Couple higher home heating bills with the increased cost of gasoline, and many families will feel considerable budget strain this winter.
Last week, the Energy Information Administration said in the coming season.
On average, homes using natural gas should expect to spend $350 more, a 48 percent increase; oil-heated homes will spend $378 more, a 32 percent rise; and homes heating with propane should expect to pay an additional $325, or 30 percent more. Households heating with electricity should see the smallest jump: only $38 more, or a 5 percent increase.
But, notes Money magazine Managing Editor Eric Schurenberg on The Early Show, those estimates are based on price alone. If consumption also climbs, as a result of colder weather, your energy costs could be even higher.
For instance, the Midwest had a mild winter last year. If colder conditions return this year, the average Midwest home could spend 61 percent more on natural gas, the predominant fuel for the region.
Schurenberg tells co-anchor Harry Smith, "It's gonna hurt. It's gonna hurt."
While energy costs have been rising as a result of growing demand globally, a drop in production and refining capacity after Hurricanes Katrina and Rita will keep home heating prices especially volatile through the winter, Schurenberg says.
As of Friday, 10.5 percent of annual oil production in the Gulf was shut down, as well as 7.9 percent of annual natural gas production, according to the Minerals Management Service. And some of that production will probably be out of the picture at least through the end of the year.
But, Schurenberg points out, there are several steps you can take to make sure your winter fuel bills are as low as possible. Among his suggestions:
Check your furnace
Perform a maintenance check. Clean the filters once a month, or as often as the manufacturer recommends, and schedule annual maintenance. If your furnace is old, consider upgrading: Furnaces more than 15-years-old will convert only 70 percent of fuel to heat, while a new model could get you 80 percent to 97 percent efficiency.
Lower thermostat settings overnight
It's a myth that it costs as much to reheat a home in the morning after the heat's been turned down overnight as it does to keep settings the same overnight as during the day. Keeping the heat low at night will indeed save you money. Set the thermostat as low as you comfortably can this winter. Consider wearing warm pajamas to bed and using extra blankets so you can lower the temperature as much as possible. Lowering the temperature 10 percent for eight hours can cut your heating tab about 10 percent. You might even want to install a programmable thermostat that automatically lowers and raises the heat at night and during the day. These thermostats cost about $40 to $100.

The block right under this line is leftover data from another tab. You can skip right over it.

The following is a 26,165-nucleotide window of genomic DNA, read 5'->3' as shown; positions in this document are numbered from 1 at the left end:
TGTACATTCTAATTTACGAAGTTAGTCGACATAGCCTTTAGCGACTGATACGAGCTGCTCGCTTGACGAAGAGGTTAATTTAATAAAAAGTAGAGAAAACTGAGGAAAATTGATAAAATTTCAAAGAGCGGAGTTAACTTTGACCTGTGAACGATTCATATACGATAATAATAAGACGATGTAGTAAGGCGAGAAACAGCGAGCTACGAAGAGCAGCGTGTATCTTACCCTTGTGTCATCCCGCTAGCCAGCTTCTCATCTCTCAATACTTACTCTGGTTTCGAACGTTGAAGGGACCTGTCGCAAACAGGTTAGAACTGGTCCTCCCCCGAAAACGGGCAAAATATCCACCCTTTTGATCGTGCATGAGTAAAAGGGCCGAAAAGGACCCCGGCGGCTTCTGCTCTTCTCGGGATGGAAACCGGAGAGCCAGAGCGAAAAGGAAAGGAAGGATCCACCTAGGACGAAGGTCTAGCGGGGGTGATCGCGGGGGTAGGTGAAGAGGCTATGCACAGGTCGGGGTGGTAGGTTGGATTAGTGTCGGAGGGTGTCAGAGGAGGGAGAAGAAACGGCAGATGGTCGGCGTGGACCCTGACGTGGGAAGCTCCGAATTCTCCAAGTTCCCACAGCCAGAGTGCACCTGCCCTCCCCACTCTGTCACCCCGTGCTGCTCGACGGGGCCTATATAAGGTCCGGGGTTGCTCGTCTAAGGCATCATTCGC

Insulation is extremely important
Insulation helps control airflow into and out of your home, keeping it warmer in the winter and cooler in summer. The easiest and most cost-effective place to add insulation is in the attic, where it should be at least six inches thick. And take note: If your house was built before 1980 and hasn't had insulation added, odds are it is under-insulated.
Look for the Energy Star label when shopping for appliances
Make an effort to buy energy-efficient appliances. Look for the Energy Star label on appliances. These products meet efficiency guidelines set by the Energy Department and the Environmental Protection Agency. For instance, replacing a dishwasher manufactured before 1994 with an Energy Star model could save you more than $25 a year in electric or natural gas costs.